Original Article | Open Access
Stephen A Smith, Sarah J Campbell, Duncan Webster, Michael Curley, Desmond Leddin, Kevin R Forward, "A Study of the Prevalence of Cytotoxic and Non-Cytotoxic Klebsiella oxytoca Fecal Colonization in Two Patient Populations", Canadian Journal of Infectious Diseases and Medical Microbiology, vol. 20, Article ID 913895, 4 pages, 2009. https://doi.org/10.1155/2009/913895
A Study of the Prevalence of Cytotoxic and Non-Cytotoxic Klebsiella oxytoca Fecal Colonization in Two Patient Populations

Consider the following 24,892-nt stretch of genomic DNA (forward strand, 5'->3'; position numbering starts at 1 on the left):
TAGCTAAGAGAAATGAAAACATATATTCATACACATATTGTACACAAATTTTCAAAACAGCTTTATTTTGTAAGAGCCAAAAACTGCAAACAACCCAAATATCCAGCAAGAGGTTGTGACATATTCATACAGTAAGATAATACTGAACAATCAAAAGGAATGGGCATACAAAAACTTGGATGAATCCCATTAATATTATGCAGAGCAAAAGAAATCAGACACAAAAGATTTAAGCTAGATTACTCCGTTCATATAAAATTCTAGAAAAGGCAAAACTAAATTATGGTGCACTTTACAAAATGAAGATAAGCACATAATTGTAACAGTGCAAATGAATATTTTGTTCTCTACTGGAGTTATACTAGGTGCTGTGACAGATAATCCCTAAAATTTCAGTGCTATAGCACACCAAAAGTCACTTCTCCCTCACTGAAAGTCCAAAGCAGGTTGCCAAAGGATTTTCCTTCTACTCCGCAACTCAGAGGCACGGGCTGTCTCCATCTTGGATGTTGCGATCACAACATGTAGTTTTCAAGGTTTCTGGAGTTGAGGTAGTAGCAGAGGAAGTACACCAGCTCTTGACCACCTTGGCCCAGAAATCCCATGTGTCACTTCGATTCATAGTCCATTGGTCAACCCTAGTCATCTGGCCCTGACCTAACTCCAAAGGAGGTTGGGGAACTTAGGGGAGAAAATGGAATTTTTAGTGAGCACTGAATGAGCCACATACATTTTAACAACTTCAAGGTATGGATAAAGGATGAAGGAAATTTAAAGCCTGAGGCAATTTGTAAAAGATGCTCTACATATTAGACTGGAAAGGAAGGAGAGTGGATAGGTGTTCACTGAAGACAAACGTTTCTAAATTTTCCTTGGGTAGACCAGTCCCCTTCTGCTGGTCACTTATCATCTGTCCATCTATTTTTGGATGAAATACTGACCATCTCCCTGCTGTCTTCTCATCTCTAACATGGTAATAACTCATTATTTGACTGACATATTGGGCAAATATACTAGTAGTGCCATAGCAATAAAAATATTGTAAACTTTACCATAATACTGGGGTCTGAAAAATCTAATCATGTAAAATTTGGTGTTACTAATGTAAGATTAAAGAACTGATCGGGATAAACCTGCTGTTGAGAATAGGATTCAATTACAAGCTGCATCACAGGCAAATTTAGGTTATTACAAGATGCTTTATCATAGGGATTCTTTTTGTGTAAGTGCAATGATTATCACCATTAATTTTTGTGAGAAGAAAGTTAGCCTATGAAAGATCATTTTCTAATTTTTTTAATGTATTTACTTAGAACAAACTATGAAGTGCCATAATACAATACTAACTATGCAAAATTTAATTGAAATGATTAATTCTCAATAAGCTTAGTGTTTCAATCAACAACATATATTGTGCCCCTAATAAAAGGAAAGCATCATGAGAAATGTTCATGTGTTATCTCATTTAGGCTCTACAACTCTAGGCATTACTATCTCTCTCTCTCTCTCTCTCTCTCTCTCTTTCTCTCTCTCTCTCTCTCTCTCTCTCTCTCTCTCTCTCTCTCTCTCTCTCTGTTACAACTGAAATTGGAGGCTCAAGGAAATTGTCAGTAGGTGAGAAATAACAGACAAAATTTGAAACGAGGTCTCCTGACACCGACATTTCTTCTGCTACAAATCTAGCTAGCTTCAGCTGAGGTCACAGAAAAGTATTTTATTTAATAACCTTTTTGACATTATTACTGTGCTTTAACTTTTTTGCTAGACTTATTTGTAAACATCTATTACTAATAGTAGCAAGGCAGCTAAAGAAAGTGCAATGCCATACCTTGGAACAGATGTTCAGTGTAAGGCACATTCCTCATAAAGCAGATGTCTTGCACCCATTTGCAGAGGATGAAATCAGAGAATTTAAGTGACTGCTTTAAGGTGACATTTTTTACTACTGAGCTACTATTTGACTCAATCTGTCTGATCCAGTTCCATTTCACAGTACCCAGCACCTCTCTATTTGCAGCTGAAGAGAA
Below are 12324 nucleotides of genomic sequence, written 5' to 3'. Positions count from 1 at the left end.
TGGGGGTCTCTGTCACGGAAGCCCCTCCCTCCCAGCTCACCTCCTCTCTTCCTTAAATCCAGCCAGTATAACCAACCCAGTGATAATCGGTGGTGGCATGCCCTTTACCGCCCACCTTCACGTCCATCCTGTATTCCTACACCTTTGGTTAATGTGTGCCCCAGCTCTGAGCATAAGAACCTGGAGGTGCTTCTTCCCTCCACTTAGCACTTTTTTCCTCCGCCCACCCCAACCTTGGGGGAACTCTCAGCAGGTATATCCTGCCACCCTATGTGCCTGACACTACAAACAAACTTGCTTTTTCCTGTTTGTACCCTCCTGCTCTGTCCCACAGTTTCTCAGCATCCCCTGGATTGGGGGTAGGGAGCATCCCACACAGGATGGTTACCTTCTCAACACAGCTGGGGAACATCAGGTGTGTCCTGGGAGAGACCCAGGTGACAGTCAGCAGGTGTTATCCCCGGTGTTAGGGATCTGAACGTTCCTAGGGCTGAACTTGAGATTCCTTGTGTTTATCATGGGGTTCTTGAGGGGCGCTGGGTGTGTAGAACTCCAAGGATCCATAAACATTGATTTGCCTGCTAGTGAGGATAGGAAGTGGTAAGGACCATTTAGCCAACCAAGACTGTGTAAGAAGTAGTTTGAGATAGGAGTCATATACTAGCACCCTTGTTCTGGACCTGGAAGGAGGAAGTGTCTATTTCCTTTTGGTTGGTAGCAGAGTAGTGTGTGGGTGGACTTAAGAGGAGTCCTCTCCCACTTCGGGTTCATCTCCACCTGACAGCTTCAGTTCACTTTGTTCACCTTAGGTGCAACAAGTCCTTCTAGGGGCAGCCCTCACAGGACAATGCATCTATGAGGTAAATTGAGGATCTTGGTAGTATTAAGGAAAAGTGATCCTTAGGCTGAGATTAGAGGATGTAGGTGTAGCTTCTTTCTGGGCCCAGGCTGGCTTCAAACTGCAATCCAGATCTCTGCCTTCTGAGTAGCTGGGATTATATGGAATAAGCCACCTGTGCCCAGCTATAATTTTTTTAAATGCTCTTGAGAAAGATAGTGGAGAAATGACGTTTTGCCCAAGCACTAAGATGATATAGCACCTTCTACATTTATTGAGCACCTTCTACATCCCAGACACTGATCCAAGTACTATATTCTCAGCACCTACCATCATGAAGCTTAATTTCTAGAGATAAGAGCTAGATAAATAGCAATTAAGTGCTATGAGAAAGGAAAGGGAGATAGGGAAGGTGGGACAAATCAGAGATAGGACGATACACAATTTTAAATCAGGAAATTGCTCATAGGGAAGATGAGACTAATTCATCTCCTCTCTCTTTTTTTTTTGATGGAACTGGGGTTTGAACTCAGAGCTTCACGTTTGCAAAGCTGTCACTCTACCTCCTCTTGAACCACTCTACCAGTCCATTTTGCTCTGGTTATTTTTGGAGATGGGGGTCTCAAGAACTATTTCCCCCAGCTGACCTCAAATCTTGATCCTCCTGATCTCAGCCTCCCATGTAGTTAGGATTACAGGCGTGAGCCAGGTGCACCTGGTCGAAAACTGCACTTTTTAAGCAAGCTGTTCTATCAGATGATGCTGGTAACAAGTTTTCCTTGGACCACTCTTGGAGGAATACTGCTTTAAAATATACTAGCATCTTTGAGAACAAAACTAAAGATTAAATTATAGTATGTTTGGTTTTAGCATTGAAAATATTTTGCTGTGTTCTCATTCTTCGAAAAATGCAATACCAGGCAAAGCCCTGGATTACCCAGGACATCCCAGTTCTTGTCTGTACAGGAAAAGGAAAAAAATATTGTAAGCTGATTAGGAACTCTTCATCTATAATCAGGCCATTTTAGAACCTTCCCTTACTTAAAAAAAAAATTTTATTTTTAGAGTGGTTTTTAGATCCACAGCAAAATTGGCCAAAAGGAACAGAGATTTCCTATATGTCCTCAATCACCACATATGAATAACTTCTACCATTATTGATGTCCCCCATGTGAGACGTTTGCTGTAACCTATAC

BACKGROUND: Klebsiella oxytoca is a cause of antibiotic-associated hemorrhagic colitis. Few reports of the occurrence of K oxytoca within stool exist and there is no gold standard method for its isolation.METHODS: MacConkey agar was modified to culture K oxytoca. Ampicillin was added and adonitol was substituted for lactose. Rectal swabs from 200 patients being screened for vancomycin-resistant enterococci (VRE) and stool specimens from 429 patients who tested negative for Clostridium difficile cytotoxin were cultured. K oxytoca isolates were evaluated for cytotoxicity to HEp-2 cells. Available charts of K oxytoca-positive patients and a convenience sample of 93 K oxytoca-negative patients who underwent testing for C difficile cytotoxicity were reviewed retrospectively for documentation of bloody stool.RESULTS: K oxytoca was isolated from 14 of 200 patients (7.0%) being screened for VRE; only one of the 14 isolates (7.1%) was cytotoxic. The organism was isolated from 42 of 429 patients (9.8%) tested for C difficile cytotoxicity; 10 isolates (23.8%) were cytotoxic. Differences in isolation and cytotoxicity rates between groups were not statistically significant. Two of 13 (15.4%) K oxytoca-positive patients screened for VRE, three of 27 (11.1%) K oxytoca-positive patients tested for C difficile cytotoxicity, and 11 of 93 (11.8%) patients from the convenience sample had documented bloody stool.CONCLUSIONS: A medium that greatly facilitates isolation of K oxytoca was developed. Occurrence of K oxytoca colonization was similar in the two patient populations studied and isolation of cytotoxic K oxytoca was not usually associated with hematochezia. Current understanding of the occurrence and causality of antibiotic-associated hemorrhagic colitis is insufficient for clinical laboratories to begin culturing K oxytoca and testing for cytotoxicity.
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